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Re: [css3-cascade] Unexpected computed value when cascaded value is 'inherit'

From: Tab Atkins Jr. <jackalmage@gmail.com>
Date: Mon, 14 Jan 2013 17:33:34 -0800
Message-ID: <CAAWBYDAThMDGYLrpXiFtD9qkeoCDj2eQQOUz46T50EV06DYB2w@mail.gmail.com>
To: Anton Prowse <prowse@moonhenge.net>
Cc: "www-style@w3.org" <www-style@w3.org>
On Mon, Jan 14, 2013 at 12:39 PM, Anton Prowse <prowse@moonhenge.net> wrote:
> The css3-cascade WD of 2013-01-03 says, in 4.3.2:
>
>   # The inherited value of a property on an [non-root] element is the
>   # computed value of the property on the element's parent element.
>
>   # If the cascaded value of a property is the ‘inherit’ keyword, the
>   # inherited value becomes the property's /specified/ and computed
>   # values.
>
> Firstly, given that Section 4.3 is describing how to determine the specified
> value, I don't know why "specified" is emphasized; it confused me somewhat!
> I think the word "and" should be emphasized instead, since the unexpected
> piece of information in that sentence is that the computed value is also
> influenced.

Sorry, human fail.  That was supposed to be auto-linked (we use <i>
for that purpose in the spec source).  I've added a title='' to make
it link up properly.

> Secondly, I don't know why the computed value is influenced.  On the one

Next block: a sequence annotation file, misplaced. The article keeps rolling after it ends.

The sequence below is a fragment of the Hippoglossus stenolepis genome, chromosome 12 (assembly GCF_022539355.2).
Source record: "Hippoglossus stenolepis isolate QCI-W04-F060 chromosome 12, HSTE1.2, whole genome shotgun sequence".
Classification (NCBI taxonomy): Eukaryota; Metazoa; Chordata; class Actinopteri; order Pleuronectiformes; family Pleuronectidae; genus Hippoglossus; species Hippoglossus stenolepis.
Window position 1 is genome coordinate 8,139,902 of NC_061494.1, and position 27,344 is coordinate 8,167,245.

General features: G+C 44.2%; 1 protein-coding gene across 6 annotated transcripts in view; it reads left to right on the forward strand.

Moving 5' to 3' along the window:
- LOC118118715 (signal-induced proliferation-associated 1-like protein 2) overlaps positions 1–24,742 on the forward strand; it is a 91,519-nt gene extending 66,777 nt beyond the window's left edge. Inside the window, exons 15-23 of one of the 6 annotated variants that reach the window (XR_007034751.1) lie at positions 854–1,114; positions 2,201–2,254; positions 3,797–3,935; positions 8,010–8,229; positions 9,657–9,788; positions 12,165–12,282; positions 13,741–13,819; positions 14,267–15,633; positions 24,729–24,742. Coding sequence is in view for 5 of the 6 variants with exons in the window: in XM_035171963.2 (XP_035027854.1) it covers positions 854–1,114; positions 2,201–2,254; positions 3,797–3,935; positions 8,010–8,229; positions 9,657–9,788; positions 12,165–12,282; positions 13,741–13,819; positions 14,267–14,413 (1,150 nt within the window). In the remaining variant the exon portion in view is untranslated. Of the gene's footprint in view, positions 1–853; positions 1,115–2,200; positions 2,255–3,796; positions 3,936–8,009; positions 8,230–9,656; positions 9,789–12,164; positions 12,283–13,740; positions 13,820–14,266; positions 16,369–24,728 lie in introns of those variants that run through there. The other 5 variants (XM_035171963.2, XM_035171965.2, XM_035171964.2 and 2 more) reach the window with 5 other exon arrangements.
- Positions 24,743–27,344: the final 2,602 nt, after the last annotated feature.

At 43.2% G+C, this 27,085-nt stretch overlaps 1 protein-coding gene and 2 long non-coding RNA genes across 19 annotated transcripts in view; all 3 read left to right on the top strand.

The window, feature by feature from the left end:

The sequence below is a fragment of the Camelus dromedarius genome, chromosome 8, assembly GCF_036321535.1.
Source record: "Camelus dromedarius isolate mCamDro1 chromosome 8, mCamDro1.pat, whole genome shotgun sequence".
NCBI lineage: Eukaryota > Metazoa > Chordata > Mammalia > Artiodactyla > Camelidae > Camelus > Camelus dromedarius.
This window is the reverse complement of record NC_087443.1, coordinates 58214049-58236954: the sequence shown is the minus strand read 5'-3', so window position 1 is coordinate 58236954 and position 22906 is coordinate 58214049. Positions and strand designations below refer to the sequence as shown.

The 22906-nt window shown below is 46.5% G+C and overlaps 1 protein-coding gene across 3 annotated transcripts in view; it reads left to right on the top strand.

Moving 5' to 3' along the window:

> hand, it's clearly wrong:
>
> parent {display: inline}
> child {display: inherit; float:left}
>
> The computed value of 'display' for the child element is 'block', not the
> inherited value ('inline').
>
> On the other hand, it seems such intentional wording that it makes me wonder
> what other situation can arise that requires us to explicitly spec the
> computed value rather than just let it be determined from the specified
> value (which is already an valid computed value).  In other words, the
> editors obviously believe there is a situation in which the normal process
> of converting a specified value x to a computed value y yields x != y
> despite x being a valid computed value.  I can't think of such a situation
> off the top of my head.

It's definitely intentional - because the inherited value has already
passed through computation, you don't want it to go through the
specified->computed process again, in case it would change.
Particularly, if the same value would mean something different in
specified and computed values, that would go wrong.  A specific
example is flex-basis, where a specified 'auto' can resolve to a
computed 'auto', which mean *completely different things*.

I'm not sure that the current definition is wrong, though - we have
several places across specs where a computed value is transformed into
another computed value, and the ordering of these transformations is
ill-defined (usually relying on the "specific trumps general"
meta-rule).  'float' changing display:inline to display:block would
just fall into the same bucket.

~TJ
Received on Tuesday, 15 January 2013 01:34:21 GMT

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